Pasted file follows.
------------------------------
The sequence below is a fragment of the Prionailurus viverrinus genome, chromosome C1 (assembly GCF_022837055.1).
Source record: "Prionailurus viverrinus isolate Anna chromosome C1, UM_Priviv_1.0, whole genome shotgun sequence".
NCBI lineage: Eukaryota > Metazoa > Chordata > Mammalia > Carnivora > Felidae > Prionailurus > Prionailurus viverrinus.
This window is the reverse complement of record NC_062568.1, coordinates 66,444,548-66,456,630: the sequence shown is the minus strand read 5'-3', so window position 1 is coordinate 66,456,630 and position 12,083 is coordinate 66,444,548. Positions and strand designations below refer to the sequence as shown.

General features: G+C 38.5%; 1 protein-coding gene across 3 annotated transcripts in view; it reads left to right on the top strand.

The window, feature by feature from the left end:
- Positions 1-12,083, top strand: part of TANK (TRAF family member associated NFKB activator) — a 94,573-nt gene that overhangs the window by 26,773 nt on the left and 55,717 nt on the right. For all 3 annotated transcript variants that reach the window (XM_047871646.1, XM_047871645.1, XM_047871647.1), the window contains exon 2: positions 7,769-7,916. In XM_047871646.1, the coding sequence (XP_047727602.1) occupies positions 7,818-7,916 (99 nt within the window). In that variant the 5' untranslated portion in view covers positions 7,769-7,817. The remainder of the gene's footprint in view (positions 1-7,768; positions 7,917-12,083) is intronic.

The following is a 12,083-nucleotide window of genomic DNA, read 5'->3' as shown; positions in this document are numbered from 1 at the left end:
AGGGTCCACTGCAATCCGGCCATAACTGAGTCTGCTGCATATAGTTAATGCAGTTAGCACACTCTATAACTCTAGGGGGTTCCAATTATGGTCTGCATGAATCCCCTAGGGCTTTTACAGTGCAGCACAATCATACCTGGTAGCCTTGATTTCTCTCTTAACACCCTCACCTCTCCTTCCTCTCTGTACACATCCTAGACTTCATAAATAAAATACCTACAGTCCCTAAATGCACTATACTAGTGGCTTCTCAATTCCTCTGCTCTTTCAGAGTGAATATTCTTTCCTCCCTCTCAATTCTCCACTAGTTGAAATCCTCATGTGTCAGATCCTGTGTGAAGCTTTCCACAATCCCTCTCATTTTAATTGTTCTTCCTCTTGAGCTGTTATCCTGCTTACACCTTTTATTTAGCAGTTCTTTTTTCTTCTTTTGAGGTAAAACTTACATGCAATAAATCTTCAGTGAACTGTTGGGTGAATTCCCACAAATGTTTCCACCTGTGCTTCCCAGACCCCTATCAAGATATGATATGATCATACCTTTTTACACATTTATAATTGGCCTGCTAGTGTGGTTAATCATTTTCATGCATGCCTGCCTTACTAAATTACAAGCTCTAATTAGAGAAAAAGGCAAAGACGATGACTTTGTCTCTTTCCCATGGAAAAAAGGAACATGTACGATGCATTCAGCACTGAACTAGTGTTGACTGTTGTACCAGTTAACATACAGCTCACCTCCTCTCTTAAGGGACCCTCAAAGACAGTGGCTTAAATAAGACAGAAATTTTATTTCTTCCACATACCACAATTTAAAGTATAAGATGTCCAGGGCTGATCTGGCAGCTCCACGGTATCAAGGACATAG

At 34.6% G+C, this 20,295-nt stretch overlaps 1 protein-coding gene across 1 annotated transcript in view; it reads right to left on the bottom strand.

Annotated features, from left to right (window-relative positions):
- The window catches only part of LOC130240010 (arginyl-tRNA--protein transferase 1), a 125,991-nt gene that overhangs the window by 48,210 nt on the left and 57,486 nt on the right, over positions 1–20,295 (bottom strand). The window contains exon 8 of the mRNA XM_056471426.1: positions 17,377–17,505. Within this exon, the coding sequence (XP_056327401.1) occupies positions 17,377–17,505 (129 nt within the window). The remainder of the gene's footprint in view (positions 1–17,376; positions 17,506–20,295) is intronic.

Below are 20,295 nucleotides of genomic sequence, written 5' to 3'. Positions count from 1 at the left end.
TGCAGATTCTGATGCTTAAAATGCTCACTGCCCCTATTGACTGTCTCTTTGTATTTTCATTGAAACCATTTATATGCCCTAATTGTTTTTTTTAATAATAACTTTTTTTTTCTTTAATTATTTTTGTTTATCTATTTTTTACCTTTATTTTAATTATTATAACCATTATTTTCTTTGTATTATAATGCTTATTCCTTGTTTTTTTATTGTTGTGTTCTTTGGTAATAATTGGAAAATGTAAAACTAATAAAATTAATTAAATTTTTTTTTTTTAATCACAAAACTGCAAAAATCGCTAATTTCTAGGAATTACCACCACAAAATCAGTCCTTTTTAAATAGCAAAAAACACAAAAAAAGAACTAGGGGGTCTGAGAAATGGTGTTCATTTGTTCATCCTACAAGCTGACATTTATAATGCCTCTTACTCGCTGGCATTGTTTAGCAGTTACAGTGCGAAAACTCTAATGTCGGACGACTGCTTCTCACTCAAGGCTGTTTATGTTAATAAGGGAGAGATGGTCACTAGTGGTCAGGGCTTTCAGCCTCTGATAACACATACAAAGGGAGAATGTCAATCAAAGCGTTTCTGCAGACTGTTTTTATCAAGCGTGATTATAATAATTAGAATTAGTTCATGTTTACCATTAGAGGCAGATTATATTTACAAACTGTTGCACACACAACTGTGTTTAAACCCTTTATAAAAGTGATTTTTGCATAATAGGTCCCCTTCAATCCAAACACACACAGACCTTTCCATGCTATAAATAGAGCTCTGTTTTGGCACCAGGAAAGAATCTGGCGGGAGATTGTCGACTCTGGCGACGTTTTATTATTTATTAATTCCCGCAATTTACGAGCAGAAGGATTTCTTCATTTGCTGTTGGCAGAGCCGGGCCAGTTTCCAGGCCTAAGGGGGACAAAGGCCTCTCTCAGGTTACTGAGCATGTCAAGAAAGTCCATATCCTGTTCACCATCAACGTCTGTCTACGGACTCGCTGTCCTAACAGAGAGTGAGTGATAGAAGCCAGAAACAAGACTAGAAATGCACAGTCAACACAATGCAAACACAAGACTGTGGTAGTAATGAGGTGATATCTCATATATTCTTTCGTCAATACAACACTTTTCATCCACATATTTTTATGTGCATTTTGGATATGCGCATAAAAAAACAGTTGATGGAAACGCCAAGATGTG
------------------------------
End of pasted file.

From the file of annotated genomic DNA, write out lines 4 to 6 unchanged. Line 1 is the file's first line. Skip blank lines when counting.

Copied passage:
This window is the reverse complement of record NC_062568.1, coordinates 66,444,548-66,456,630: the sequence shown is the minus strand read 5'-3', so window position 1 is coordinate 66,456,630 and position 12,083 is coordinate 66,444,548. Positions and strand designations below refer to the sequence as shown.

General features: G+C 38.5%; 1 protein-coding gene across 3 annotated transcripts in view; it reads left to right on the top strand.

The window, feature by feature from the left end: